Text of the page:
There are a lot of factors that are not ideal that affect systems with problems. And, compressors always have refrigerant in the cylinders due to the area at the top where it cannot be forced out. So, it is continuously expanded and compressed with every stroke, making pressure at the output of the compressor while it is running, even when all of the low side volume has been consumed. In order to raise the pressure at that point, you would indeed have to add more refrigerant for it to compress, and that would be the overcharge mentioned by others earlier in this thread.

    We would need to know how much of a charge was forced into the condenser, and how hot that charge is due to environment and radiant heat from the compressor shell, in oder to predict the pressure you would find on the high side with a cap tube restriction.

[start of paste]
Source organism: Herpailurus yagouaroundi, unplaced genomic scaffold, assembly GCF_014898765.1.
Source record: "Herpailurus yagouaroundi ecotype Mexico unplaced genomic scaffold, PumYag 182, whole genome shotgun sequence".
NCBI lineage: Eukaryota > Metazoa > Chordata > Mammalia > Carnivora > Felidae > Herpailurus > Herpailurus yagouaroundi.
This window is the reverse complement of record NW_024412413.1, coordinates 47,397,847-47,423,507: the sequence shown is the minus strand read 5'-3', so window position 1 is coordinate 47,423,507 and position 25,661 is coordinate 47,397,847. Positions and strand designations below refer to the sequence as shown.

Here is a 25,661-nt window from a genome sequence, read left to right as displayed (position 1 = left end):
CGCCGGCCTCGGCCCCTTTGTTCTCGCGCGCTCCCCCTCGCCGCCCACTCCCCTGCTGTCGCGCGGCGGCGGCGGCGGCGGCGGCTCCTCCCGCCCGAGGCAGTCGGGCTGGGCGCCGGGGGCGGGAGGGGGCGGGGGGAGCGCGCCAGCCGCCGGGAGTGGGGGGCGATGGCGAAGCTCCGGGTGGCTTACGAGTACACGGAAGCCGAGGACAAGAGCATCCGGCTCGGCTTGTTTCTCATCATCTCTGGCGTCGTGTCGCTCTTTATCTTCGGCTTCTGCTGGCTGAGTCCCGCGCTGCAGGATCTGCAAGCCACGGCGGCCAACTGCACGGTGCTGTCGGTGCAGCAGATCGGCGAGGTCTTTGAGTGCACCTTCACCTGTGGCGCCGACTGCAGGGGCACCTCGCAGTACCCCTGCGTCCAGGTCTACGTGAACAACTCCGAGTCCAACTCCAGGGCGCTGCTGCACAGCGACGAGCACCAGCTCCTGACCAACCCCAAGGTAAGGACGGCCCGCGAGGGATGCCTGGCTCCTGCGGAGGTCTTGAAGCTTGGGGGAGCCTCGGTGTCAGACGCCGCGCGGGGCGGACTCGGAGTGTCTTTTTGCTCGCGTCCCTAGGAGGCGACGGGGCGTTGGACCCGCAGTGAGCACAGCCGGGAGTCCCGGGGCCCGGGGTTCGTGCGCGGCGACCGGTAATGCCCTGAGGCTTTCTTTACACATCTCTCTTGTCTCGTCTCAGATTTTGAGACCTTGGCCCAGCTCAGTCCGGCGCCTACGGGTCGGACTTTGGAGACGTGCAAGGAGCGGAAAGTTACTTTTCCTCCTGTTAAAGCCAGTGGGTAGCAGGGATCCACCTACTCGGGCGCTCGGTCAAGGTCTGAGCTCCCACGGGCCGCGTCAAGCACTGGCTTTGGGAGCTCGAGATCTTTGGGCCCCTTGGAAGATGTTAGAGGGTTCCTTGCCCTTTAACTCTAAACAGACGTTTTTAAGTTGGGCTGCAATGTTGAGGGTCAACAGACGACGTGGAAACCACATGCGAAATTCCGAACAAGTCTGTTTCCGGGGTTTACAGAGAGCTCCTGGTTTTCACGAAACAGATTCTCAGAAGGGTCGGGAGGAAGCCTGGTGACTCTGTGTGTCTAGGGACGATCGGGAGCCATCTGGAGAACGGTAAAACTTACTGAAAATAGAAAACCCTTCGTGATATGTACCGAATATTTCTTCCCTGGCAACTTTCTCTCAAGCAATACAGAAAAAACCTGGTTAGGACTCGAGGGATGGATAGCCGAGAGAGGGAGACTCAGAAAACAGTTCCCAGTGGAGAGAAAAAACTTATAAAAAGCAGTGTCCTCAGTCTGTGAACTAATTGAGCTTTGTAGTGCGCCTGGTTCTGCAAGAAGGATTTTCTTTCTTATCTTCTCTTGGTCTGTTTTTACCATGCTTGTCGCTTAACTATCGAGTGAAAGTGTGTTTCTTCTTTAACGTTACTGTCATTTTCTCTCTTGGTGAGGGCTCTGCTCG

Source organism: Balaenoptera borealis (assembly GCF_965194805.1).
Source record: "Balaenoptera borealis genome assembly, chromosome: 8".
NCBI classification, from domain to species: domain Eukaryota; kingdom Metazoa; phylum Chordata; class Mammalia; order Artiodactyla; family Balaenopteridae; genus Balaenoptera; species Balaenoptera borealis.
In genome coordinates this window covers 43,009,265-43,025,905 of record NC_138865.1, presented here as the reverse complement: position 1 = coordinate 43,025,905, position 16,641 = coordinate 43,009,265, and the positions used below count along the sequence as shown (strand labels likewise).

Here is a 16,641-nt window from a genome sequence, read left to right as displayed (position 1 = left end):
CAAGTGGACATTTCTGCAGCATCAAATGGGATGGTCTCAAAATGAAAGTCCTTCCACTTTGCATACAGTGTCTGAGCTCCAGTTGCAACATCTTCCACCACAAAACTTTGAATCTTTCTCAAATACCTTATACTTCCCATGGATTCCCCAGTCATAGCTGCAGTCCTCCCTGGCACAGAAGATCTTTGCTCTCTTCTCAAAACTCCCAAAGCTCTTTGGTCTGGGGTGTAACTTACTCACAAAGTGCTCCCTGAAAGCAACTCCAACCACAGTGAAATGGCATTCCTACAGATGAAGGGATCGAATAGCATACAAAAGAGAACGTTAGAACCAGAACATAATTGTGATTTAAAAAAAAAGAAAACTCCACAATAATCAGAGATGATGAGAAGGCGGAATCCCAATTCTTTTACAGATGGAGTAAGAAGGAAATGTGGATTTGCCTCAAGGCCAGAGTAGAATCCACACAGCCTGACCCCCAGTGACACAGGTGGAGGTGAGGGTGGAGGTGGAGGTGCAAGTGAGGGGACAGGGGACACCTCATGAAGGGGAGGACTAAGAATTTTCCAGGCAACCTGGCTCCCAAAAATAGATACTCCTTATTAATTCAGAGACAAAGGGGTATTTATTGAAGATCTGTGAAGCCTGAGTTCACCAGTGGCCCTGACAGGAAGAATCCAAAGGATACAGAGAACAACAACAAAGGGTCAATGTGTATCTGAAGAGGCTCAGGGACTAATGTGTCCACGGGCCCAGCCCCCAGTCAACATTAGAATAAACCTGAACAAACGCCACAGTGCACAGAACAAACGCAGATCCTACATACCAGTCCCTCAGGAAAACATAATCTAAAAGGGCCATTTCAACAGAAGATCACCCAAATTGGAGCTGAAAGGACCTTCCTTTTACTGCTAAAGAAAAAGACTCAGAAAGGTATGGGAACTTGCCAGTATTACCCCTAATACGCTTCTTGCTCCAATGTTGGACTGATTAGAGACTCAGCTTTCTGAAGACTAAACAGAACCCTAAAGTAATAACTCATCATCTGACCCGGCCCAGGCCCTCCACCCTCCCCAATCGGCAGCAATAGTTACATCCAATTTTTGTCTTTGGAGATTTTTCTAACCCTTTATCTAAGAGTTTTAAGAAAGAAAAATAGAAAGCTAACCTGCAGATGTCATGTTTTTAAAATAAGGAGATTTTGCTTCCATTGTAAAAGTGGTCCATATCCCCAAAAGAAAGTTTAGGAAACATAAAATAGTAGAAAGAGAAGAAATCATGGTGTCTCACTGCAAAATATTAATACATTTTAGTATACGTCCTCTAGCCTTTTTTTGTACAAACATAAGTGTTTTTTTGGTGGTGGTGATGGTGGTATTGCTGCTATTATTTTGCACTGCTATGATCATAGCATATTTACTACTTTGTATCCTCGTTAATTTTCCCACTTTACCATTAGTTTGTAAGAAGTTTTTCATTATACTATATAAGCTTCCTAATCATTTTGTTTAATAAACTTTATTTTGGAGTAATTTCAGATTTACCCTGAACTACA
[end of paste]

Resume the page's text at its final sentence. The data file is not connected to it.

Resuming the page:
Then there is a restriction in a cap tube that is not 100%...

    Shall we continue?
    [Avatar photo from a Florida training accident. Everyone walked away.]
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  4. #43
    Join Date
    Jul 2013
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    63
    Quote Originally Posted by Frostmonkey74 View Post
    When you pump a system down by front seating the king vale on the receiver the gauge port on the king valve is still on the high side if the system. ( refrigeration condensing unit not AC/heat pump unit) so there for is still sensing high side pressure..
    Gotcha. I was thinking heat pump or ac.

  5. #44
    Join Date
    Jul 2013
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    63
    I'm still going to argue that a slight restriction Causes high heads. It's goes against what were taught and what the books say but high head low suction is a classic sign of a partial restriction in a system. I've seen it argued on here before and you have the guys who go and read and say low head and the guys who go off what they are and say or can cause a high head.